As Sheil points out, adding a second backup-level QB doesn’t make a lot of sense, unless the Eagles are counting on another Kevin Kolb-type trade several years from now. Only if the Eagles have seen enough of Kafka to doubt his ability as an occasional starter would a mid-round QB help anytime soon. But barring a huge trade, it’s unlikely that the team is finding its own Aaron Rodgers or Eli Manning this year.
3. How confident are the Eagles in DeMeco Ryans?
The Ryans trade was a smart one considering the low price and the potential Ryans brings as a player and leader. But the low price doesn’t necessarily mean there is low risk. Let me explain: if for some reason Ryans doesn’t work out, because of his two-year-old Achilles injury or any other reason, the Eagles won’t have paid a huge price draft wise. But there is still immense risk, because if the Eagles still have a glaring hole at middle linebacker, the gap threatens to undermine their defense and their season. Just one or two key stops last year might have saved one of those fourth quarter leads and got the Eagles into the playoffs. The Eagles need a linebacker who can help get those stops, and if Ryans isn't that guy, it won't matter that he didn't cost much. That’s the risk that goes beyond the fourth round pick the Eagles gave up for Ryans.
So how close do the Eagles really think he is to being back to his old self? They said he looked his best late in the season. But ff the Eagles have more doubts than they’re letting on, perhaps they are still tempted by Luke Kuechly, or a second-round ‘backer. Kuechly has risen on some draft boards, but still should be within reach of a small trade up from 15 overall. He or another young LB could start on the outside and slide in for Ryans as he gets older, or in case of injury. With the Eagles’ draft war chest and projections that Kuechly can be a long-time starter in the middle, he might be worth it if there are any lingering doubts about Ryans.
4. Is Jaiquawn Jarrett in over his head?
Faced with question about Jarrett, the Eagles have confessed that in the past they might push someone up their draft board to fill a need, which is what everyone thought they did when they first picked Jarrett in the second round last April to start at safety. The question is, how far did they stretch his value, and is he capable of becoming at least a solid starter?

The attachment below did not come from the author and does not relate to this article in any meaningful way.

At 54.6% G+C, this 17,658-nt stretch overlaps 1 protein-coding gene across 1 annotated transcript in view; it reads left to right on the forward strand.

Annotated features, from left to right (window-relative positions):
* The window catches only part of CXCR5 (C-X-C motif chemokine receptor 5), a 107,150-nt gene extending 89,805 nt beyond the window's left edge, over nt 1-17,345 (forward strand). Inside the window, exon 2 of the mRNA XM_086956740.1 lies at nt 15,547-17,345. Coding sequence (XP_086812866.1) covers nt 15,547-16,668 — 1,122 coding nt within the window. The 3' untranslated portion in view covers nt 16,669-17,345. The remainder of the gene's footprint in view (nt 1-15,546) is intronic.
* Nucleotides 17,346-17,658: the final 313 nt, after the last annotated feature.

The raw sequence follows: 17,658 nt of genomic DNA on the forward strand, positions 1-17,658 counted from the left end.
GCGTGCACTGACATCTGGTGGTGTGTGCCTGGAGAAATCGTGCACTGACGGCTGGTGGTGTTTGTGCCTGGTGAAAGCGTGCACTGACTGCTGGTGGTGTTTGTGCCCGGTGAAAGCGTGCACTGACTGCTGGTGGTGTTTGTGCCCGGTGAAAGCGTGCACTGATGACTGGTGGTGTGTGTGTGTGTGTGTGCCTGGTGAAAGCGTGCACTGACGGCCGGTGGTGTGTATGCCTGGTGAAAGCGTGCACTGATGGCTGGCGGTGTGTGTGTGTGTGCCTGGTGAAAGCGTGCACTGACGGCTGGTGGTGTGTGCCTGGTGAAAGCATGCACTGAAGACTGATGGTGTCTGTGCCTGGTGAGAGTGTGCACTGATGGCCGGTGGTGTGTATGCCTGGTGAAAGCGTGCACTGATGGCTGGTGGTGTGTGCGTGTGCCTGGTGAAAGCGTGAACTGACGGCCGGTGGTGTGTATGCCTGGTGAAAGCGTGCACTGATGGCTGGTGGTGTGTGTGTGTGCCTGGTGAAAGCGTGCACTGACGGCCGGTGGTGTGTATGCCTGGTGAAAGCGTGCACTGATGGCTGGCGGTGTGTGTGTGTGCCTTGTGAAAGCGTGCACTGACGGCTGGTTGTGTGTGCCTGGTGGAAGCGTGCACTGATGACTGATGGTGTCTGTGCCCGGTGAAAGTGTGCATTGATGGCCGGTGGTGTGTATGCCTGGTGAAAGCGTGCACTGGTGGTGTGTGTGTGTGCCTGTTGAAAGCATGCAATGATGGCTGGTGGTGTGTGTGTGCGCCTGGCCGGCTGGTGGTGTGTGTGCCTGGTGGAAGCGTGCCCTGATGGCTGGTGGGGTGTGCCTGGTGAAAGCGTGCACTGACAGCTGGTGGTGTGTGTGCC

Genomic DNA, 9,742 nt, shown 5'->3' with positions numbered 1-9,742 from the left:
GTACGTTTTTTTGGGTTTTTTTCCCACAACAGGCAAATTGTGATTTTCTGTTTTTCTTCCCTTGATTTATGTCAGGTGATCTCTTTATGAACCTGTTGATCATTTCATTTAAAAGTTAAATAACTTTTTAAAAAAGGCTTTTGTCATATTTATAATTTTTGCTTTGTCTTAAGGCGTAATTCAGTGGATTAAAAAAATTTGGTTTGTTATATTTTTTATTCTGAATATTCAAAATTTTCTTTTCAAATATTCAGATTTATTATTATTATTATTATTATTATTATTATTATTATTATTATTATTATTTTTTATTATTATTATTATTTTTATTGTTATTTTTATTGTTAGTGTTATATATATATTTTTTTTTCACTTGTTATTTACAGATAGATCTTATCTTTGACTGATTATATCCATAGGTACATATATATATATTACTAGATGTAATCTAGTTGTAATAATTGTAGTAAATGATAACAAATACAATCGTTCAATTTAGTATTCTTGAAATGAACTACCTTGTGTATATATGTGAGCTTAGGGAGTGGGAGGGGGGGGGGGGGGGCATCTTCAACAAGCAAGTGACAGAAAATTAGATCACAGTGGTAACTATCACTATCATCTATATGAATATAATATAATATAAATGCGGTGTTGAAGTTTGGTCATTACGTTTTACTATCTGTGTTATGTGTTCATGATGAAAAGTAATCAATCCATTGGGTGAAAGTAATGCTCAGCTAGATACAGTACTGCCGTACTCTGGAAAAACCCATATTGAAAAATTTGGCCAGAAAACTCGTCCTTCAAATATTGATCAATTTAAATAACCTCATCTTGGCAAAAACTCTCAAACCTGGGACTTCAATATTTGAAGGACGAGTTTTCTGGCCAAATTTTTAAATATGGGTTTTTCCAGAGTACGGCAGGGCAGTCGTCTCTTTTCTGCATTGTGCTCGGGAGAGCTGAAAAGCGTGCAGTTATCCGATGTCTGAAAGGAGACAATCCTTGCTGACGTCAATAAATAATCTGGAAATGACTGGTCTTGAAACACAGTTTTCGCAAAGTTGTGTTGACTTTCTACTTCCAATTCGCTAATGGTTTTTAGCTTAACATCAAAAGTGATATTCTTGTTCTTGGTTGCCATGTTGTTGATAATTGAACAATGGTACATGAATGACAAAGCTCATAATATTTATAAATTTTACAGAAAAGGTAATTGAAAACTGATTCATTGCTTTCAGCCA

Conventional wisdom says that after picking Nate Allen in 2010 and Jarrett last year, the Eagles won’t go for yet another safety early on, and that a veteran makes more sense in case Jarrett or Kurt Coleman falter alongside Allen. But if the Eagles internally believe that Jarrett was a miss, that they saw enough after just one year, safety suddenly becomes a much higher priority and maybe one worth targeting early in the draft.
5. Do the Eagles need a big target?
Weapons are not the problem for the Eagles offense. Between LeSean McCoy, DeSean Jackson, Jeremy Maclin and Brent Celek, Mike Vick has plenty of places to go with the ball. The only concern is that aside from Celek, they all have similar styles: shifty, speedy players who can hurt a defense when they have space to operate. But when the field gets tight near the end zone, there is no big receiver aside from Riley Cooper, who has rarely deployed his size to great effect.
It’s unclear if this concerns Reid. The Eagles passed on making a run at Plaxico Burress last year and seem uninterested this time around, too, though that doesn’t necessarily mean a big red zone threat is unappealing. Plax had plenty of other issues that scared many teams off.
The draft, though, offers two intriguing options who might be around when the Eagles pick early in the second round (46th overall). Stephen Hill – a 6-foot-4 receiver from Georgia Tech who impressed at the Combine -- and Alshon Jeffrey (6-3, South Carolina) are both big bodies who could be difference-makers near the end zone. If Reid thinks the Eagles need more variety, they could be in play early. Michael Floyd, of Notre Dame, would also fit the bill, but the Eagles would probably have to use their first round pick on him.